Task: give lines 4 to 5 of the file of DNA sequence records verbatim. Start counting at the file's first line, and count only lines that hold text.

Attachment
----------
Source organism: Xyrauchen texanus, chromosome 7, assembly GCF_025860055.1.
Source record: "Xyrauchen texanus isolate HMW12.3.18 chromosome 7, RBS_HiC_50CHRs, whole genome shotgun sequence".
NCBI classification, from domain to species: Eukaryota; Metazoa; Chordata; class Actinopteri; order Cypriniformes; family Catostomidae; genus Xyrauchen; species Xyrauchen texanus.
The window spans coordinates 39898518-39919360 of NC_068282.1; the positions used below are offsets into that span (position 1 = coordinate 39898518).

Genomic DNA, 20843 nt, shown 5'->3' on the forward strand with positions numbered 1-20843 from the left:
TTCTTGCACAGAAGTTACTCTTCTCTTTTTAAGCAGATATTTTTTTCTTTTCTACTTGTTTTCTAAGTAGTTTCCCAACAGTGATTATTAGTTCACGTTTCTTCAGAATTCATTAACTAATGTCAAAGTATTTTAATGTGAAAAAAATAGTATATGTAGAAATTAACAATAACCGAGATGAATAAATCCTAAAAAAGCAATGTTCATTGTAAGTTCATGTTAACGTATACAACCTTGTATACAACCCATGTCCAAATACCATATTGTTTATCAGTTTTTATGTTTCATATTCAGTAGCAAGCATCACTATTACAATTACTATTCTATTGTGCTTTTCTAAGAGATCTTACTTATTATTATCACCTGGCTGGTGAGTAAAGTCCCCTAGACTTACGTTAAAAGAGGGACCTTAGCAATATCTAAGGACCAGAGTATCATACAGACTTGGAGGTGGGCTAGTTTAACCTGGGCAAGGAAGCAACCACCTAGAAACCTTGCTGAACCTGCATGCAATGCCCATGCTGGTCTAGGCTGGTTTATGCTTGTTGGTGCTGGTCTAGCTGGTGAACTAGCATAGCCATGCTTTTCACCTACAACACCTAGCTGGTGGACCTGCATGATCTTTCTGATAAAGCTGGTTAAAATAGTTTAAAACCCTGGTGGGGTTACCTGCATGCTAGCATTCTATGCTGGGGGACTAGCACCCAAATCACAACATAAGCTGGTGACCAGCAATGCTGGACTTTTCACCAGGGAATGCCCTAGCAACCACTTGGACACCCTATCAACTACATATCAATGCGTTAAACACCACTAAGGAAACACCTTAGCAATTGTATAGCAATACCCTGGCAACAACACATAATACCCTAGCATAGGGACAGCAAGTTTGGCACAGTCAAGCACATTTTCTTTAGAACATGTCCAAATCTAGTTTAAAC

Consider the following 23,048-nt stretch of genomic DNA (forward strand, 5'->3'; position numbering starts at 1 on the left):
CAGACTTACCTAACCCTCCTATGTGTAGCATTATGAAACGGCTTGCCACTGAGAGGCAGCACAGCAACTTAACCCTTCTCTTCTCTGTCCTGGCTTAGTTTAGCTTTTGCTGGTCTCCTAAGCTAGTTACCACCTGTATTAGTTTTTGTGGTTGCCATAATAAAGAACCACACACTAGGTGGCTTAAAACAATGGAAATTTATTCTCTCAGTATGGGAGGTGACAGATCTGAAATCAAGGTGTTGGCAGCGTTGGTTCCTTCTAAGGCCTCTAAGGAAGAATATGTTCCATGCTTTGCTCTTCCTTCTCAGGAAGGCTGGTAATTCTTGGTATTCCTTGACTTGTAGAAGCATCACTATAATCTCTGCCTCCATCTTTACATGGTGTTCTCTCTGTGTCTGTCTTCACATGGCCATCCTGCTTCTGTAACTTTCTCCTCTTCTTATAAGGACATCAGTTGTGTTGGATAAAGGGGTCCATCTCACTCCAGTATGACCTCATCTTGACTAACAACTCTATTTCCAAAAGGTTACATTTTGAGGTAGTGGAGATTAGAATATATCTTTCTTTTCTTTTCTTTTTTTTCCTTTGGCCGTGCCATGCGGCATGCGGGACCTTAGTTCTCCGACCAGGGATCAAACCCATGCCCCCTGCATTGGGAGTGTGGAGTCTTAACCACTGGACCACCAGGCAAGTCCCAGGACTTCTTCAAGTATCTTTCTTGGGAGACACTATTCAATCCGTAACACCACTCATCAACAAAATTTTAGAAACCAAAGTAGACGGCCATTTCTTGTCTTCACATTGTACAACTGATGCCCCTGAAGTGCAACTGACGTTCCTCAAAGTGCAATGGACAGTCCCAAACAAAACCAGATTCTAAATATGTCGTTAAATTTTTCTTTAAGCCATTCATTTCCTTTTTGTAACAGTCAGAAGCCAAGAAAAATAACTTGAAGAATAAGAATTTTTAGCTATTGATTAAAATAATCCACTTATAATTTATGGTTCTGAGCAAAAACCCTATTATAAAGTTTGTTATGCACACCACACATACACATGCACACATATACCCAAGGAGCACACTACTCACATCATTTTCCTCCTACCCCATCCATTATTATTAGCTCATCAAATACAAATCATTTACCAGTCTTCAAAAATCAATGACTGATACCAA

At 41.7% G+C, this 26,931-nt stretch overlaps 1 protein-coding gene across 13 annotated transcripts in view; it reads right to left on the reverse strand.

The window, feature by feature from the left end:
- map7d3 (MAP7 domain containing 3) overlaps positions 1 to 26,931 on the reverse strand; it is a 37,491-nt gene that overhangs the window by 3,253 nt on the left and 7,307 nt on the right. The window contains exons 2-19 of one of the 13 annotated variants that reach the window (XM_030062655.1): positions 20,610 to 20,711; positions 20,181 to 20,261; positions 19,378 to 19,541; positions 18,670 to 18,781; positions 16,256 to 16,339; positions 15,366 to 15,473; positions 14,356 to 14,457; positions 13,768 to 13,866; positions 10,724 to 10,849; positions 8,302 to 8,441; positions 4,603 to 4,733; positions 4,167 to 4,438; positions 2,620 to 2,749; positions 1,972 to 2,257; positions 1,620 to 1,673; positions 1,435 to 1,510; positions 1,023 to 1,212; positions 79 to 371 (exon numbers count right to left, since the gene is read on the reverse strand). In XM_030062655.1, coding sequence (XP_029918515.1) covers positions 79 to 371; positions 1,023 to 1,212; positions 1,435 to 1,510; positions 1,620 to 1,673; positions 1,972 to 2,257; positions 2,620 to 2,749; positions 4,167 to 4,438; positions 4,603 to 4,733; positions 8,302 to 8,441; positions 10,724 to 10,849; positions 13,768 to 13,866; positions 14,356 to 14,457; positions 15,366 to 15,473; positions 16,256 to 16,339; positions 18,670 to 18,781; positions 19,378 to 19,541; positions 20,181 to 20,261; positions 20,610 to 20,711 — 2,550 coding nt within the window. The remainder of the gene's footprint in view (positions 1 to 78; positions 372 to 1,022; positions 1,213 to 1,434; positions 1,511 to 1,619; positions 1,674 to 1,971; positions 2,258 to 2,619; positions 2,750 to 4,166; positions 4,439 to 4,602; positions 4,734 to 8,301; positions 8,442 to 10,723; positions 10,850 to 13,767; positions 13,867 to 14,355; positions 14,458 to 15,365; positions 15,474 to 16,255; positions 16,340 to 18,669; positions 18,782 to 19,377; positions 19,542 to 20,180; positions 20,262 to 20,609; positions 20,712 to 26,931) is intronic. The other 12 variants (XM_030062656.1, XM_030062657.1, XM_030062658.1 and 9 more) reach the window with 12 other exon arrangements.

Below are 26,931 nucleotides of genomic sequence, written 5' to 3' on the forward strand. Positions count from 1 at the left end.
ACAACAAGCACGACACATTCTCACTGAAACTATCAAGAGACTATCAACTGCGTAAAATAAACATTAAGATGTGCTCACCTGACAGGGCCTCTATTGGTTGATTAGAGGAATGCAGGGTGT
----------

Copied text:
The window spans coordinates 39898518-39919360 of NC_068282.1; the positions used below are offsets into that span (position 1 = coordinate 39898518).

Genomic DNA, 20843 nt, shown 5'->3' on the forward strand with positions numbered 1-20843 from the left: